bill bodkin looks at the latest from the mind of paul thomas anderson…
Plot: After returning from the Second World War, having witnessed many horrors, a charismatic intellectual (Philip Seymour Hoffman) creates a faith based organization in an attempt to provide meaning to his life. He becomes known as “The Master.” His right-hand man (Joaquin Phoenix), a former drifter, begins to question both the belief system and The Master as the organization grows and gains a fervent following.
This plot summary is the one that can be found on The Master’s IMDB page. However this is not the same story that one could take away after sitting through the latest epic examination of Americana from auteur/director Paul Thomas Anderson.
The film is a look at the American cult, many say a thinly veiled jab at Scientology, as well as the the life of the post-traumatically afflicted soldier. However, there’s a lot of inferences, guesses, theories and postulations that you, the moviegoer are almost expected to make as the credits roll. Why? Because the film doesn’t seem to have an exact point to it. When you watched PT Anderson’s previous works — Boogie Nights or Magnolia or There Will Be Blood, there as an ending to the story; a point that was being made; some sort of tangible realization that characters made. In The Master, it’s all very “maybe this is how it goes” or “could this be the point?” It’s a film that’s open to much interpretation and debate and in the end it’s a bit frustrating.
However, as silly as this may seem, the story of The Master, isn’t all that important as it merely serves as a vehicle for truly brilliant and commanding acting performances. Like There Will Be Blood, The Master is about dynamic acting and strong character set against a beautiful backdrop and supplemented by a vibrant soundtrack.
Philip Seymour Hoffman, as “The Master,” Lancaster Dodd, delivers an absolutely intoxicating performance. He’s everything a cult leader/cult of personality should be — he’s fatherly and merry, devious and brilliant, vulgar and comforting. From his befreckled brow to his slicked back graying coif to the “let me tell you a story” grandfatherly mustache, Dodd is your father, your grandfather, your favorite uncle, the teacher who touched your life. He embodies every warm feeling you’ve had towards a male figure of authority and that’s what makes him the perfect cult leader. He’s able to seduce you with his flights of fancy no matter how ridiculous they sound. And Hoffman’s performance, like Dodd’s teachings and speeches, suck you in. The movie literally has to remind you that this man is nothing more than a scam artist, failed author, hack mystic and complete BS artist with such force and impact because the character and the actor giving the performance are just so loveable and convincing. You literally believe this man, who is, as the film says “making it up as he goes along,” is a genuinely good human being and not a fraud.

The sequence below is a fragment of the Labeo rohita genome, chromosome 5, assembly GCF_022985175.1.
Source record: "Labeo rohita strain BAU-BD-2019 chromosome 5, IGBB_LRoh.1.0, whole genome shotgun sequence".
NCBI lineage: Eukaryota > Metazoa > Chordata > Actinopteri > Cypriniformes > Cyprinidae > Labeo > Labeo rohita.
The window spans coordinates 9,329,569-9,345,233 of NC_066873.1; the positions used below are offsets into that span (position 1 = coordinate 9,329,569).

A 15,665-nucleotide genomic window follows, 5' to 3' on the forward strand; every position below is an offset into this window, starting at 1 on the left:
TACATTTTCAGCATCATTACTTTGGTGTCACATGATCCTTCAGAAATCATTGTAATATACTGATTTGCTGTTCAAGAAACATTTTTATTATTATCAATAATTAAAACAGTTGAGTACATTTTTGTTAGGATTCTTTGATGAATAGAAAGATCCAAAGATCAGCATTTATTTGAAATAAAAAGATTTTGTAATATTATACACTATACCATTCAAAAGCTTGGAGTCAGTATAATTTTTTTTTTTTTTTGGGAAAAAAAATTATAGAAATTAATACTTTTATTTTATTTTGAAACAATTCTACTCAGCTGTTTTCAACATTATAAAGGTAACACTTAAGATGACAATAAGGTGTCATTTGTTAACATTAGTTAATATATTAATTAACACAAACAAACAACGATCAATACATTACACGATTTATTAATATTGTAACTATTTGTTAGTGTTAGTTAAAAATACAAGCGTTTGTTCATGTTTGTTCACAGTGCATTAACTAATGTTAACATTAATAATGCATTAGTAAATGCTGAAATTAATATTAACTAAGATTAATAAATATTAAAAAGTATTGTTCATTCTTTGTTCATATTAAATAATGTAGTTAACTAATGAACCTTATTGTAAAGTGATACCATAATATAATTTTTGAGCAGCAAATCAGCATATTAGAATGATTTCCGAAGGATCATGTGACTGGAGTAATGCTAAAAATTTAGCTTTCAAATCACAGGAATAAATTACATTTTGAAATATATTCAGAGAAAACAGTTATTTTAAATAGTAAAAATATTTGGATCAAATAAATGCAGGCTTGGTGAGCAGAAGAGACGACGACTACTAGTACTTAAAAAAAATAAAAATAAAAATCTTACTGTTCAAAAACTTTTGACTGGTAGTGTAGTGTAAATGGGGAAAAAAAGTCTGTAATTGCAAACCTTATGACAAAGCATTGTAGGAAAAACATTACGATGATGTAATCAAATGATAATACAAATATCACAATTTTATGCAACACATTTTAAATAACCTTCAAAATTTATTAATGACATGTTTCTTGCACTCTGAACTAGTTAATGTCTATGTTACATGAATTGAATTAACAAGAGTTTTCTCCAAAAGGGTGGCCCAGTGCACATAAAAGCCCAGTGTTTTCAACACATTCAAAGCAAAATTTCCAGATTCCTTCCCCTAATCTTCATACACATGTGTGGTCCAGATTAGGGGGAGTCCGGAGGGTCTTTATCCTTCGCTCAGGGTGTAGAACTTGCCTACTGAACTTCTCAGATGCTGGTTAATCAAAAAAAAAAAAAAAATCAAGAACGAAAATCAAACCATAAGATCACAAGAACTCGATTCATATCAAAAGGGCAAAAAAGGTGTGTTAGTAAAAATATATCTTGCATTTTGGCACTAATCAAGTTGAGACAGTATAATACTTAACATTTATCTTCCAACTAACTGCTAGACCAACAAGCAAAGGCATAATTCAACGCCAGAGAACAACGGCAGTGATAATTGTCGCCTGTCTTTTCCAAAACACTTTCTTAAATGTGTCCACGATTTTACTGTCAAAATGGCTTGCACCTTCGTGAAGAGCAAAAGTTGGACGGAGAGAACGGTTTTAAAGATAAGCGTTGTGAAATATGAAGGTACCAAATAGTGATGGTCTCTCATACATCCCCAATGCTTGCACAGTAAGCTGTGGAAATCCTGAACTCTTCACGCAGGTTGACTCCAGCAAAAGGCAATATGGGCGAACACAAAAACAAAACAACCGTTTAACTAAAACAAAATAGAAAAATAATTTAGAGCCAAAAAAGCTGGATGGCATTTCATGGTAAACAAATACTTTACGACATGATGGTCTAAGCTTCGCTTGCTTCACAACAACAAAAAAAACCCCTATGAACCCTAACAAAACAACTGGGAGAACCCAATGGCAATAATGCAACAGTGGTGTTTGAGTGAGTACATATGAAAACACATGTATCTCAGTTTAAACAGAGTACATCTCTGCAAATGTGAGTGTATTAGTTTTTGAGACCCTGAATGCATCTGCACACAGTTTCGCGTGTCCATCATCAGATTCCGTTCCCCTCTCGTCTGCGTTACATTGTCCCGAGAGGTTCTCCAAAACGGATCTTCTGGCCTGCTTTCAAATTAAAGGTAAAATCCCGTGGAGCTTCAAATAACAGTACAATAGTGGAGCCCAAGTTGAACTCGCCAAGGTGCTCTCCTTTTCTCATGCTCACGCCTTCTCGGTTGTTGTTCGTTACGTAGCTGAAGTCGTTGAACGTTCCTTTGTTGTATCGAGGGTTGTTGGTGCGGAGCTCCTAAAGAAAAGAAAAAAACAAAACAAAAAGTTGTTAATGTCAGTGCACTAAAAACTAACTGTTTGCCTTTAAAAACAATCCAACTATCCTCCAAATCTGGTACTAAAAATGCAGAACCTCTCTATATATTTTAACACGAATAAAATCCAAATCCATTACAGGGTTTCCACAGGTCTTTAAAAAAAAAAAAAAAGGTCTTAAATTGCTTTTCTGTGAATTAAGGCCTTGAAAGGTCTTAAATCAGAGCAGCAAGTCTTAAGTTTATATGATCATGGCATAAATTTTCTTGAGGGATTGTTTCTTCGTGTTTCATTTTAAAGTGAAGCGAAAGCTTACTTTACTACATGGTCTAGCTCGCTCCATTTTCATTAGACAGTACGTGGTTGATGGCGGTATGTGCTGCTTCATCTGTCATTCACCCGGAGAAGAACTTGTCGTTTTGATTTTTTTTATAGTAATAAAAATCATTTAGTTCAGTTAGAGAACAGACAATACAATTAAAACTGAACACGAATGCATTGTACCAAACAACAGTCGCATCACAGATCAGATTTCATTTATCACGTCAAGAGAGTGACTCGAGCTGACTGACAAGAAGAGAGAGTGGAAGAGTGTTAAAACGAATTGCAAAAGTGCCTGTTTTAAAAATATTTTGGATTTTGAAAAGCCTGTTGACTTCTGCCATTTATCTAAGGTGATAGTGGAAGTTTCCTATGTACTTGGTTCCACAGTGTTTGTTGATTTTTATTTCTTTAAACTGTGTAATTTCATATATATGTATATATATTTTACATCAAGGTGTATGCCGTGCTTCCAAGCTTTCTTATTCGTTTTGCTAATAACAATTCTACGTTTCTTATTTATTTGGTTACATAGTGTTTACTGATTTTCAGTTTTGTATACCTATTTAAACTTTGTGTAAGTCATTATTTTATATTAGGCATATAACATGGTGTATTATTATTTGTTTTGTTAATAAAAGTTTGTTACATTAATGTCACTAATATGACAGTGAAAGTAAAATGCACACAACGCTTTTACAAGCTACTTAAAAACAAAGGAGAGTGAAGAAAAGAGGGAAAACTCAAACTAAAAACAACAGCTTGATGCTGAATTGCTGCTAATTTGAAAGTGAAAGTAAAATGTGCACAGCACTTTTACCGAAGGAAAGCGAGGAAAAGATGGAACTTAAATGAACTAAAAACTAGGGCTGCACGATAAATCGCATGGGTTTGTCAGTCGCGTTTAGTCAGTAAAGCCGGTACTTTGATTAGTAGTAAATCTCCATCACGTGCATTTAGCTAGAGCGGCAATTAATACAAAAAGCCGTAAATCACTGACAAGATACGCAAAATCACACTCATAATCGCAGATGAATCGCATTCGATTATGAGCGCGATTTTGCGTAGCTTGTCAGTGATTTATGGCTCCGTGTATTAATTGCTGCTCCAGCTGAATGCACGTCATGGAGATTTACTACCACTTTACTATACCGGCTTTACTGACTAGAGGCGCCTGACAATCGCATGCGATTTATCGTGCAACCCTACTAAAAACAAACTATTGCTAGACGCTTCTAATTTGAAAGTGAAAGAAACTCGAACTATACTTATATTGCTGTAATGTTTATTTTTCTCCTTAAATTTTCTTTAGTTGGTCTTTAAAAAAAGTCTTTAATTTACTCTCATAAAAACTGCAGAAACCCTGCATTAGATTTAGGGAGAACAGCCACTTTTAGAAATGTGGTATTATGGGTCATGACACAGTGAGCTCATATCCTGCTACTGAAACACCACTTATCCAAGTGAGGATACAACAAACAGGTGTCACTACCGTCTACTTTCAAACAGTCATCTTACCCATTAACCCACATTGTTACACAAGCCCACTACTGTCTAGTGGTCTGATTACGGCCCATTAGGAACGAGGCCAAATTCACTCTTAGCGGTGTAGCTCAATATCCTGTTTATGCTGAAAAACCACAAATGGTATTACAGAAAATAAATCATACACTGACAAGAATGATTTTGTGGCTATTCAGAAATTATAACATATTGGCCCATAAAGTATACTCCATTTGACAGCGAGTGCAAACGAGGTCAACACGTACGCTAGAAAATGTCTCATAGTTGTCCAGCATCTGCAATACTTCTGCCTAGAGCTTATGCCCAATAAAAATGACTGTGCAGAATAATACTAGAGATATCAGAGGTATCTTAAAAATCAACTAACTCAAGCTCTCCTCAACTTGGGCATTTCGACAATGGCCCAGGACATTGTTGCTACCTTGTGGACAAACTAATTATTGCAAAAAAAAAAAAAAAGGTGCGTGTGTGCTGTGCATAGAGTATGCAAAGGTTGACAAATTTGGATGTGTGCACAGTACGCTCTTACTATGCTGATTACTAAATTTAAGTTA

Hoffman’s performance may be his best to date (in full disclosure, I’ve never seen Capote), and one has to hope his performance gets tossed into the Supporting Actor Category, as no one will probably touch Daniel Day-Lewis as Abraham Lincoln. Hoffman should be lauded and honored with awards until he has to build as house just hold the awards for The Master. His work is sheer brilliance.
Not to be overlooked is Joaquin Phoenix. The role of the alcoholic, no-filter drifter Freddie Quell was made for Phoenix, an actor, who post-Oscar, seemingly went off the reservation and went from being held in thespianic esteem to a general thought that he lost his mind. To play such an odd character is the perfect reintroduction to the masses for Phoenix. He plays this role so convincingly, that you forget you’re watching an actor. From Quell’s hunched posture, to his Scotch-soaked eyes, to his hair trigger, Phoenix is pitch perfect. The role of Quell is one that could easily be played way over the top — the physical ticks and slurred speech combined with his violent outbursts are the stuff of Overactors 101, but Phoenix has such poise and such conviction with ever move he makes, it’s remarkable.
Almost lost in the acting shuffle is Amy Adams as Dodd’s wife. The role could’ve been fleshed out a little more and given more screentime, but Adams makes the most of it and she continues to put herself on the map as one of the premier dramatic actresses of our generation. It’s funny, Adams seems to be mirroring her former co-star Meryl Streep’s current career of being successful in the lighthearted comedic world while maintaing her place as a truly fantastic dramatic actress.
These three performances alone really overshadow the narrative problems of Paul Thomas Anderson’s The Master. You can really just sit and marvel at the performances of Hoffman, Phoenix and Adams and forget about the plot. If the narrative had been stronger and more cohesive, it wouldn’t be hyperbole to say this film was a lock for the Oscar for Best Picture.